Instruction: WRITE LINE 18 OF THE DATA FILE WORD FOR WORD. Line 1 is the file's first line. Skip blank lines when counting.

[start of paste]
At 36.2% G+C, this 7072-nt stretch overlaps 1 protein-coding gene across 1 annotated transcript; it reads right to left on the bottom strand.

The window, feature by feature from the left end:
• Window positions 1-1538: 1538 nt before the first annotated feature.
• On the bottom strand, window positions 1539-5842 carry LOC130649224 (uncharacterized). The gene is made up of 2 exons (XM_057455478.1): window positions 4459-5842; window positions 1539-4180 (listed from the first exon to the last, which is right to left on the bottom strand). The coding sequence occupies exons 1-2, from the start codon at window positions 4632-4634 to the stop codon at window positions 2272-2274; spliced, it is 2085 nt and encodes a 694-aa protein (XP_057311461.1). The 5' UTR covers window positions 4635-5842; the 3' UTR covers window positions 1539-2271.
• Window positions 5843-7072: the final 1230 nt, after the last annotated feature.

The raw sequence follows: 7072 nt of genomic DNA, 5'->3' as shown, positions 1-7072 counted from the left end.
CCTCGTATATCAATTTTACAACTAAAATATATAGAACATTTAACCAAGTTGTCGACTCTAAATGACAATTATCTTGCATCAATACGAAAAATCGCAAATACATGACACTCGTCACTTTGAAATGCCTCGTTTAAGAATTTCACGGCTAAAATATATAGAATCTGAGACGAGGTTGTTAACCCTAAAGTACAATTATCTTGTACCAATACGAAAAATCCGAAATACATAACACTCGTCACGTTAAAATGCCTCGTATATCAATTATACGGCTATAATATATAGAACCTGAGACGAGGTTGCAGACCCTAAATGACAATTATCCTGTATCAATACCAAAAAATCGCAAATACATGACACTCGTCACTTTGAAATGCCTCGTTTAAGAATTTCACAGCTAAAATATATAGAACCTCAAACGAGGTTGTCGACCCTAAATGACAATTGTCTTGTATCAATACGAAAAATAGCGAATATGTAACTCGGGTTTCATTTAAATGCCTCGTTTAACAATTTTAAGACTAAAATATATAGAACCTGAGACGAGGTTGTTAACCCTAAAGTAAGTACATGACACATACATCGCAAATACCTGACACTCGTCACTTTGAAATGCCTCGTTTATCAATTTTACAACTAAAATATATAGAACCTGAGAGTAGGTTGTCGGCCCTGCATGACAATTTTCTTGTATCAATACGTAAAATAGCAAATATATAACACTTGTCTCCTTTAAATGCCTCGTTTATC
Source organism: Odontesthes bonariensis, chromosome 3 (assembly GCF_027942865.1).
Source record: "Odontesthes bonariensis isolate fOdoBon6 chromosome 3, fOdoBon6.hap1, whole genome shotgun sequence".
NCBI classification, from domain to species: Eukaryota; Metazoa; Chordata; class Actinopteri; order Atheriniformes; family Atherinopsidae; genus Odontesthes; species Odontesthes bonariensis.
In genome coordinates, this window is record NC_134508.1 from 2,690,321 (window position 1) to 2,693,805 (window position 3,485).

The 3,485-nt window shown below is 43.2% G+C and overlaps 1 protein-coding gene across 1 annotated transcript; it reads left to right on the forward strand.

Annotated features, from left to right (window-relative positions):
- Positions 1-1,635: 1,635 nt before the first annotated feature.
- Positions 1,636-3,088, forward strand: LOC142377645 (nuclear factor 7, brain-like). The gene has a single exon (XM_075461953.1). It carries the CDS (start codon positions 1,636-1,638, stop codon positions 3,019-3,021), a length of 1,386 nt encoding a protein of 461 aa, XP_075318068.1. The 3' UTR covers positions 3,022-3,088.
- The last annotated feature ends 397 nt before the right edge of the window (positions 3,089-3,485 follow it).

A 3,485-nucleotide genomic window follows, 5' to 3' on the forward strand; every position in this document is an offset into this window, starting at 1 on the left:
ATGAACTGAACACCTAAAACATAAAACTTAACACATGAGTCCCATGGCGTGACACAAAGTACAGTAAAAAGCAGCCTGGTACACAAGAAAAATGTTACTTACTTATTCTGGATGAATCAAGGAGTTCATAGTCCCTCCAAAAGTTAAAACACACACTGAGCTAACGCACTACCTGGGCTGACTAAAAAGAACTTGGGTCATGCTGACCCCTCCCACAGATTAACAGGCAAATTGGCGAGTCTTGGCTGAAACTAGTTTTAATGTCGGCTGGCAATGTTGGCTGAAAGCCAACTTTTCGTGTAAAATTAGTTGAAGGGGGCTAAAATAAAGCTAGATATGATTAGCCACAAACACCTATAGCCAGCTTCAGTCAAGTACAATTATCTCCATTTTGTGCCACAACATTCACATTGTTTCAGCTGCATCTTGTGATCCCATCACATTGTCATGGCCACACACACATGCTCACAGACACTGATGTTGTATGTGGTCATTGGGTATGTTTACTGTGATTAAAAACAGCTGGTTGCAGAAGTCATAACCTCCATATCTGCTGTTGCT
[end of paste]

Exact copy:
ATGAACTGAACACCTAAAACATAAAACTTAACACATGAGTCCCATGGCGTGACACAAAGTACAGTAAAAAGCAGCCTGGTACACAAGAAAAATGTTACTTACTTATTCTGGATGAATCAAGGAGTTCATAGTCCCTCCAAAAGTTAAAACACACACTGAGCTAACGCACTACCTGGGCTGACTAAAAAGAACTTGGGTCATGCTGACCCCTCCCACAGATTAACAGGCAAATTGGCGAGTCTTGGCTGAAACTAGTTTTAATGTCGGCTGGCAATGTTGGCTGAAAGCCAACTTTTCGTGTAAAATTAGTTGAAGGGGGCTAAAATAAAGCTAGATATGATTAGCCACAAACACCTATAGCCAGCTTCAGTCAAGTACAATTATCTCCATTTTGTGCCACAACATTCACATTGTTTCAGCTGCATCTTGTGATCCCATCACATTGTCATGGCCACACACACATGCTCACAGACACTGATGTTGTATGTGGTCATTGGGTATGTTTACTGTGATTAAAAACAGCTGGTTGCAGAAGTCATAACCTCCATATCTGCTGTTGCT